spending, American–in 2019 it totally roughly $15 trillion accounting for
70% of the U.S. gross domestic product (GDP) and 20% of world
GDP. Based on US Census Bureau data, median USA family consumer spending
for the year was $63,400—with 31% spent on housing, 26% on taxes, 15%
on transportation, 12% on
food, 8.5% on healthcare, 5% on entertainment, and 3% on apparel.
corporate executive pay issues–according to many observers of top U.S. companies, the ratio of top corporate executive compensation to that of an ordinary private sector worker is outrageously large. Based on figures compiled by the Institute for Policy Studies, in 2019, a typical worker at one of the top 50 (in terms of pay gaps) publicly traded American companies would have to work at least 1000 years to earn what the company’s CEO earned in one year. Average annual pay at these firms was $15.9 million, whereas that same year median worker pay was $10,027. While some feel all such high corporate executive compensation is unjustified, many single out the outrageously high salaries, bonuses, and severance pay packages of executives who led companies which performed poorly for special ridicule.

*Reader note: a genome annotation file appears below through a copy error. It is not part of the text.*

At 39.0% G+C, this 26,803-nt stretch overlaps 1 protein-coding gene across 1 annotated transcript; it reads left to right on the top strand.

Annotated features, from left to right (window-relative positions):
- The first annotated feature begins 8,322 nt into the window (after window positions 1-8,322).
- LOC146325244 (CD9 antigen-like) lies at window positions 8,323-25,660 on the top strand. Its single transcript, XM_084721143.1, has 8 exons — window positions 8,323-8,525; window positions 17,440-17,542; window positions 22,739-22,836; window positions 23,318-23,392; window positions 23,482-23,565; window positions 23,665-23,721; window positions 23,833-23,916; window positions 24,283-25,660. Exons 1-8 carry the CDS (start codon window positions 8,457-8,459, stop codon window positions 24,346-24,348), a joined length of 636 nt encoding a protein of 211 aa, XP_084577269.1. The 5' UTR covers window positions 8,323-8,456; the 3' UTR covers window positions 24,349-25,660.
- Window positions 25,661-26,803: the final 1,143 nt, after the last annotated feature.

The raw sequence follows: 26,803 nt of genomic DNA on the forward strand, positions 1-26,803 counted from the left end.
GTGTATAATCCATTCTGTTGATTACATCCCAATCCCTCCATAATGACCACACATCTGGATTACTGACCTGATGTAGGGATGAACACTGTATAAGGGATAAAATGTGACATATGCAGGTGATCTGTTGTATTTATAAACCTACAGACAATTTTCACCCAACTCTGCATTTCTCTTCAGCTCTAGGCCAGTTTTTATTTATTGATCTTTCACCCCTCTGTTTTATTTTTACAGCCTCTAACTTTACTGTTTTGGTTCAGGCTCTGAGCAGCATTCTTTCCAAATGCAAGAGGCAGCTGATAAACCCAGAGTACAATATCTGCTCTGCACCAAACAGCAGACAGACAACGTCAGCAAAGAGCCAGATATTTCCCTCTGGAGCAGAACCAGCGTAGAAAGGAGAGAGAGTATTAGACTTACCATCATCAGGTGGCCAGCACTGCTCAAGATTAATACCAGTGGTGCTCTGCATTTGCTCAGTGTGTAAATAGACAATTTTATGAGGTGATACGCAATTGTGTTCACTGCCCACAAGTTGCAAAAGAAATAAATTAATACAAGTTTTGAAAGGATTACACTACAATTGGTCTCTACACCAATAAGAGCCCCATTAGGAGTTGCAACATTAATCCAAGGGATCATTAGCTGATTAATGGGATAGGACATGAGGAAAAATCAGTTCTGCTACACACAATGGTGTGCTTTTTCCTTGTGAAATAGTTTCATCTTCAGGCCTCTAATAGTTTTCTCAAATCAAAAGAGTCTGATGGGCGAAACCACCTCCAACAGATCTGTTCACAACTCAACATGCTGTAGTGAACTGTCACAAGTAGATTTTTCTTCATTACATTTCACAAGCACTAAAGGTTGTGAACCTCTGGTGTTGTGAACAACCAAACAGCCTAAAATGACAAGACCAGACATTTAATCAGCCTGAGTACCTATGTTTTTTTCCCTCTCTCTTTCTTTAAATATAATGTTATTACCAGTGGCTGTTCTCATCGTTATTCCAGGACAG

economic efficiency -- may refer to either minimizing costs while maximizing production or wisely allocating consumption related expenditures to maximize consumer satisfaction
ecological footprint –a difficult to quantify measure of one’s overall impact on Earth’s life supporting ecosystems due to one's purchases, resource consumption, fossil fuel energy use (which releases CO2 as a byproduct of combustion), land use and other relevant environmental impacts.
ecosharing -- an environmental ethic for people to live by: that their own impact on the Earth’s biosphere be limited to no more than their own fair ecoshare. An ecoshare is determined by overall assessment of the human impact on the biosphere, computer models of its future condition, and necessary limits imposed by sustainability criteria. The book Coming of Age in the Global Village (published in 1990) sought to quantify an "ecoshare" by linking it to average world per capita income and energy use.